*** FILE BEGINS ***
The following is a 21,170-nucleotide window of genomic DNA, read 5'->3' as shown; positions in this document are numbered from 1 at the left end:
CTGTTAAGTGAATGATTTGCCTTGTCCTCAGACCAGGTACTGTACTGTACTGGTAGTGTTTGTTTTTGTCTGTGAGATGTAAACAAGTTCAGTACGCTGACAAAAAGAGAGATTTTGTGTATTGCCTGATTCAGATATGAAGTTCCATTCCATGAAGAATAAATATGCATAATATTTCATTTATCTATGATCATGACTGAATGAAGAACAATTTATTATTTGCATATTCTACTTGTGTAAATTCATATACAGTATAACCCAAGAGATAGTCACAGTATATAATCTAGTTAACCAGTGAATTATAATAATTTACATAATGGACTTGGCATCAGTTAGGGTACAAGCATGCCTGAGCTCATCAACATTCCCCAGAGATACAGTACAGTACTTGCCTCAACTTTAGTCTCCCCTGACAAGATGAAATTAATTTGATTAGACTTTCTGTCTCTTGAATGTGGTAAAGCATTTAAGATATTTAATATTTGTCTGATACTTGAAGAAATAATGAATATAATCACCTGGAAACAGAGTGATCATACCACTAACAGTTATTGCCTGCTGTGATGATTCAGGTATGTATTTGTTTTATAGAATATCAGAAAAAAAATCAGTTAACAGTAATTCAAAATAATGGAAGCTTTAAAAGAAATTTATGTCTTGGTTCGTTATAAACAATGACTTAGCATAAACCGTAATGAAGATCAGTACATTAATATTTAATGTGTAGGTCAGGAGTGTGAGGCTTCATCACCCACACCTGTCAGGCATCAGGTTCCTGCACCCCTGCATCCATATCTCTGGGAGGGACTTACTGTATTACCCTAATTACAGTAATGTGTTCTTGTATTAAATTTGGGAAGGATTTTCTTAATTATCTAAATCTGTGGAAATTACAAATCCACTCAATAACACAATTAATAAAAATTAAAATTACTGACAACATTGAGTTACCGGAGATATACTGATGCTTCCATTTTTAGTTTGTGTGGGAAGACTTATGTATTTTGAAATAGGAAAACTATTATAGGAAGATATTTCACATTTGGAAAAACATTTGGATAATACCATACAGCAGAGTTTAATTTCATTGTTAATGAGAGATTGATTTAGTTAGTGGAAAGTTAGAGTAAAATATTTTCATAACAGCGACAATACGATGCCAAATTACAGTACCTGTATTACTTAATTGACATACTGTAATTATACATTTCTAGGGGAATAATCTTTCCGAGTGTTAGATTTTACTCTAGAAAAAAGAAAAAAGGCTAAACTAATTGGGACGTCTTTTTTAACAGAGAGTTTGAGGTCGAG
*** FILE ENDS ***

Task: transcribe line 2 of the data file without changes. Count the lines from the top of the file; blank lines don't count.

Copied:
CTGTTAAGTGAATGATTTGCCTTGTCCTCAGACCAGGTACTGTACTGTACTGGTAGTGTTTGTTTTTGTCTGTGAGATGTAAACAAGTTCAGTACGCTGACAAAAAGAGAGATTTTGTGTATTGCCTGATTCAGATATGAAGTTCCATTCCATGAAGAATAAATATGCATAATATTTCATTTATCTATGATCATGACTGAATGAAGAACAATTTATTATTTGCATATTCTACTTGTGTAAATTCATATACAGTATAACCCAAGAGATAGTCACAGTATATAATCTAGTTAACCAGTGAATTATAATAATTTACATAATGGACTTGGCATCAGTTAGGGTACAAGCATGCCTGAGCTCATCAACATTCCCCAGAGATACAGTACAGTACTTGCCTCAACTTTAGTCTCCCCTGACAAGATGAAATTAATTTGATTAGACTTTCTGTCTCTTGAATGTGGTAAAGCATTTAAGATATTTAATATTTGTCTGATACTTGAAGAAATAATGAATATAATCACCTGGAAACAGAGTGATCATACCACTAACAGTTATTGCCTGCTGTGATGATTCAGGTATGTATTTGTTTTATAGAATATCAGAAAAAAAATCAGTTAACAGTAATTCAAAATAATGGAAGCTTTAAAAGAAATTTATGTCTTGGTTCGTTATAAACAATGACTTAGCATAAACCGTAATGAAGATCAGTACATTAATATTTAATGTGTAGGTCAGGAGTGTGAGGCTTCATCACCCACACCTGTCAGGCATCAGGTTCCTGCACCCCTGCATCCATATCTCTGGGAGGGACTTACTGTATTACCCTAATTACAGTAATGTGTTCTTGTATTAAATTTGGGAAGGATTTTCTTAATTATCTAAATCTGTGGAAATTACAAATCCACTCAATAACACAATTAATAAAAATTAAAATTACTGACAACATTGAGTTACCGGAGATATACTGATGCTTCCATTTTTAGTTTGTGTGGGAAGACTTATGTATTTTGAAATAGGAAAACTATTATAGGAAGATATTTCACATTTGGAAAAACATTTGGATAATACCATACAGCAGAGTTTAATTTCATTGTTAATGAGAGATTGATTTAGTTAGTGGAAAGTTAGAGTAAAATATTTTCATAACAGCGACAATACGATGCCAAATTACAGTACCTGTATTACTTAATTGACATACTGTAATTATACATTTCTAGGGGAATAATCTTTCCGAGTGTTAGATTTTACTCTAGAAAAAAGAAAAAAGGCTAAACTAATTGGGACGTCTTTTTTAACAGAGAGTTTGAGGTCGAG